Selbyville’s Stevens wins state firefighter award

For Raymond “Ray” Stevens Jr., fire service starts and ends with “a desire to help people.”

“We help people from all walks of life, all races, colors — doesn’t matter where you’re from,” Stevens said one autumn morning at his home station of the Selbyville Volunteer Fire Company.

At age 75, Stevens was recently named statewide Firefighter of the Year at the Delaware Volunteer Firefighter’s Association 2019 conference.

He joined in his early 20s, when firefighters actually rode on the back of firetruck, standing on a wide bumper, attached to the truck only by a loose belt.

“I joined the fire service because I wanted to serve the community and, back then, the excitement of jumping on a firetruck and rushing to the fire scene and actually helping a neighbor or some stranger … [it was] just a willingness to help,” he said.

More than 50 years later, he was honored for a lifetime of dedication to the Selbyville and Delaware fire services.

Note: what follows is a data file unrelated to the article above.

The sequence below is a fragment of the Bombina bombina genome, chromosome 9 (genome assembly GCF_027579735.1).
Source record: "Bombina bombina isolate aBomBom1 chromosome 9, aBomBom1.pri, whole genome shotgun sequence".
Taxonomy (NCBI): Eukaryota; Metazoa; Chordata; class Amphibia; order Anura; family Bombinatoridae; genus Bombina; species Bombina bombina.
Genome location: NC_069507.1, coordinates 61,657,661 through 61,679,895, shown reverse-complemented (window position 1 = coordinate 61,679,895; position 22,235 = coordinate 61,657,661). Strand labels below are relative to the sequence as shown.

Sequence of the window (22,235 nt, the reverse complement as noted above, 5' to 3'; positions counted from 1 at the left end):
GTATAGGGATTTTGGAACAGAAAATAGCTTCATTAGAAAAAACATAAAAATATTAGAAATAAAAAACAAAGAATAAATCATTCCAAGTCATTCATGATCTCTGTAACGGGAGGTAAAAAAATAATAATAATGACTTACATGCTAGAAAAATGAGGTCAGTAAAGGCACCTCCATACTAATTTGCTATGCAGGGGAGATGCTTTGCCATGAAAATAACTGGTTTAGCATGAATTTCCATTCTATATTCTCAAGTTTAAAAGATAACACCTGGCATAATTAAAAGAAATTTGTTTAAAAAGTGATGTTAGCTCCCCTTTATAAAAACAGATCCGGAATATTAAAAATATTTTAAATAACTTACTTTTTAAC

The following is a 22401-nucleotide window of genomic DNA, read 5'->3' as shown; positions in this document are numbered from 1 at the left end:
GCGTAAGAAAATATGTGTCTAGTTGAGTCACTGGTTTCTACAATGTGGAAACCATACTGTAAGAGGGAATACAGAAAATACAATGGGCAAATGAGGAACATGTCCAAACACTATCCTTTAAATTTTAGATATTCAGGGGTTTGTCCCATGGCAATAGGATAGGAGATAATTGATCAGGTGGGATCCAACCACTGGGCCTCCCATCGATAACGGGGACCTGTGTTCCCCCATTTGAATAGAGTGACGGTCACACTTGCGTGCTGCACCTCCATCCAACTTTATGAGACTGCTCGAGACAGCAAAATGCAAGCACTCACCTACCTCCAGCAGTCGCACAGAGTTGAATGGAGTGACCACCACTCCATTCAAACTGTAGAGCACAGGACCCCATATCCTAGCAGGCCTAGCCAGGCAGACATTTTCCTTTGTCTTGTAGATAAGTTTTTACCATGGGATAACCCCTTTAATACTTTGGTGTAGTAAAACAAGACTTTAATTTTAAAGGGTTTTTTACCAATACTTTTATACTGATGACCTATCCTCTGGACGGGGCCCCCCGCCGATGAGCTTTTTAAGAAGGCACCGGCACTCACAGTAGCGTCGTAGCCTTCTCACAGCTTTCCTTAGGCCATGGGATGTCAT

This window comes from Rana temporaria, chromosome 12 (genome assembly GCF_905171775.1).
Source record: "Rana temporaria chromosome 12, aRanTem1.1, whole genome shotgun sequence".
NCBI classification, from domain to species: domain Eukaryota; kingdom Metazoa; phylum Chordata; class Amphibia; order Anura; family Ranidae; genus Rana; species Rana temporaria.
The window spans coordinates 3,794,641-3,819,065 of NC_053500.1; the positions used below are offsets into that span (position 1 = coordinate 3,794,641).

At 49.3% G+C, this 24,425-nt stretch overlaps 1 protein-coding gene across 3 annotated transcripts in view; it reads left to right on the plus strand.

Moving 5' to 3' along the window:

“Ray is a very dedicated member of the fire service community and is always willing to go above and beyond in assisting with any tasks,” wrote nominator Doug Hudson, former president of the SVFC. “Ray’s dedication to our community is second-to-none, and the Selbyville volunteer fire company is honored to recommend Ray for this award.”

Growing up just a few doors down from Selbyville’s former Duke Street station, Stevens had a front-row seat to the action.

“Even during the night, if the whistle went off, I would get up and travel down to the fire house to see the trucks leave … and go down the street,” he said.

He joined the SVFC in 1967, took fire training at the Delaware State Fire School and worked his way up the ranks, including time as fire chief, president and board member. He is currently the assistant treasurer.

He’s been an engineer for 47 years, helping to drive and pump Selbyville’s fire apparatus. It’s a bulky piece of equipment, especially when loaded with 1,000 gallons of water and on wet or icy roads.

“A lot of people, they don’t hear the siren, they don’t even see the lights, but it’s the engineer’s job to get the equipment and the manpower to the scene,” Stevens said, “and without that — nothing works.”